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Thursday, September 25, 2014

Branchial Cleft Cyst

Every so often, a pediatrician will encounter a child with a neck mass. The differential diagnosis for a neck mass is rather large, and some causes are quite frightening, but one of the best case scenarios is a simple branchial cleft anomaly. These are the culprit in 30% of reported neck masses.

Branchial cleft anomalies ocur due to a glitch in embryonic fetal development. Human fetuses begin with gills, much life fish, but they evolve into more complex structures such as facial muscles and bones, neck cartilage and major cardiac blood vessels. The anomalies appear as as cysts (no opening), fistulas (both internal and external opening) or sinuses (either internal or external openings).
There are four branchial cleft anomalies. Anomalies of the first arch manifest as external openings and affect either the parotid gland (cheek), ear or jaw. Anomalies of the second arch are usually cysts (95%) with no openings and occur at the level of the neck.  Anomalies of the third and fourth arches are very rare, occur on the left side (80%), and open internally at an area of the mouth called the piriform recess (90% of cases).

All branchial cleft masses can become complicated by infection, and may grow large enough to cause trouble with swallowing or breathing. They are, however, benign and can easily be removed operatively by a surgeon.

It is important for the pediatrician to consider other common causes of neck masses, such as thyroglossal duct cysts or thyroid nodules. More importantly, emergent causes of neck mass such as lymphadenitis or even malignancy should be ruled out before proceeding with treatment.

Branchial cleft anomalies. Dynamed database. Updated July 24, 2012. Accessed September 24, 2014.

Tuesday, September 23, 2014

Ear Infection in Children

Ear infections are one of the most common disease processes seen by pediatricians. It is estimated that up to 85% of children suffer from at least one episode of ear infection before the age of 3.

The typical age range during which ear infections are seen is from 6 to 15 months old. Symptoms range from mild pain to hearing loss and brain abscess. There are three areas that become infected in the ear, and to understand this requires some knowledge of the anatomy:

The external or outer ear is where otitis externa (OE), also known as swimmer's ear, occurs. This is  is the only infection that causes pain with manipulation of the ear. The outer ear will usually be red and tender the the touch. The most common cause of this is a bacteria called pseudomonas, which thrives in wet conditions. The treatement for this, therefore, is over the counter ear drops that dry out the ear canal and make the area uninhabitable for the bacteria.

The middle ear is behind the eardrum or tympanic membrane. It is the space that houses the ear ossicles, the bones which transmit sound from the eardrum to the cochlea of the inner ear. This area is connected to the back of the nose (pharynx) via a hollow tube known as the eustachian tube.  An infection of this space is known as otitis media (OM). There are different types of OM, depending on the length of time it has persisted and whether or not fluid (effusion) is present.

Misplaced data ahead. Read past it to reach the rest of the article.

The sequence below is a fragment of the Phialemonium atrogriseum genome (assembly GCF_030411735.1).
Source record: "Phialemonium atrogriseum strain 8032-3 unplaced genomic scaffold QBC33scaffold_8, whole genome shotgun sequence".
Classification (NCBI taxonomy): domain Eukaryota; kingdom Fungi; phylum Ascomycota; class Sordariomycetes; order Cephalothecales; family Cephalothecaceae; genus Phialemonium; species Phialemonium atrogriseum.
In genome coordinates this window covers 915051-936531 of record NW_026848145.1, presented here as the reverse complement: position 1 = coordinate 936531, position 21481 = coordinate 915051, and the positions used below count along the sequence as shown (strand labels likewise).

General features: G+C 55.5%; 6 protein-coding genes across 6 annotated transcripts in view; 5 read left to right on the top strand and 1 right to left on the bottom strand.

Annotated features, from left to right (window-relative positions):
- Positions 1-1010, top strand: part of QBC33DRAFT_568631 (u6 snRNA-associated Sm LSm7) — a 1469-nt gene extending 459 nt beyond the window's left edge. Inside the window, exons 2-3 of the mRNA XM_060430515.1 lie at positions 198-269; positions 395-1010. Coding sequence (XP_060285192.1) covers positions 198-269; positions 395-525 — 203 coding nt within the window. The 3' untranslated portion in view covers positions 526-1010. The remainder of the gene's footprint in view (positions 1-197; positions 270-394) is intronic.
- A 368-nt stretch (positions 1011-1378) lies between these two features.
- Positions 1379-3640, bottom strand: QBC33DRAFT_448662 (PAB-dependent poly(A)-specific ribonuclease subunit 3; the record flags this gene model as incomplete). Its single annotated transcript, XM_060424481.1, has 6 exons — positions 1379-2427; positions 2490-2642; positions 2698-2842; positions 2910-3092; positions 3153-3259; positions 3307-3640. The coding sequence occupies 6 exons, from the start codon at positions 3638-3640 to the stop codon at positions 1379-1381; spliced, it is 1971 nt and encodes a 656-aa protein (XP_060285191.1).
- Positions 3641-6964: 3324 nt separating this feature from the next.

Acute otitis media (AOM) typically occurs in <2 years old, usually caused by viruses such as RSV, cytomegalovirus (CMV) and Haemophilus influenzae (Hflu) but can also be due to bacteria. Mucosal congestion caused by the upper respiratory infection (URI) is aspirated up into the middle ear where inflammation occurs.
Treatment: If younger than 2 years old, an antibiotic such as amoxicillin will be prescribed. If older than 2 years old, doctors may choose to wait 48 hours to see if symptoms improve on their own before deciding to add an antibiotic. This is because studies have shown spontaneous resolution (without treatment) in up to 80% of this age group in 2-14 days.

Otitis media with effusion (OME) occurs when bacteria gets into the middle ear and fills it with pus. In growing children less than 7, the eustachian tube is often short and less vertical, so pus cannot drain properly and begins to back up. This growing pocket of fluid causes a large amount of pressure and pain to the child. The doctor will use a pneumatic otoscope to blow a burst of air at this ear drum. Normally the ear drum will move but in the case of OME, no movement occurs. Tympanometry may also be used to determine this. Long term OME (>3 episodes in 6 months or >4 episdoes in 12 months) may lead to hearing and language problems, so treatment is often indicated.
Treatment: myringotomy (hole is cut into the ear drum) with tympanostomy tube insertion is surgically performed. This allows fluid to freely drain out of the ear instead of backing up. It also alows antibiotic drops to be placed in the ear, which move through the tube and into the middle ear space to treat bacterial infections. Parents are instructed to apply the drops for 10 days whenever they see pus draining from the ears, which allows them to treat infections at home.

American Academy of Family Physicians, American Academy of Otolaryngology-Head and Neck Surgery, American Academy of Pediatrics Subcommittee on Otitis Media with Effusion. Otitis media with effusion. Pediatrics 2004; 113(5): 1412-29.

Thursday, July 10, 2014

Tay Sachs Disease

Tay Sachs disease is a type of degenerating neurological disease caused by a deficiency of the enzyme protein hexosaminidase A. Because the enzyme is deficient, a lipid molecule called GM2 ganglioside builds up inside the lysosomes of cells. It's for this reason that doctors categorize it as a type of lysosomal storage disease.

The disease occurs when parents that are BOTH carriers of the genetic mutation have a baby. The most common carriers are Ashkenazi Jews, French Canadians and Louisiana Cajuns (1 in every 27), though carrier frequencies are also high in Irish Americans (1 in 50) and the general population (1 in 250). 

The disease typically occurs acutely in infancy, but there are three documented presentations: acute, subacute and late onset.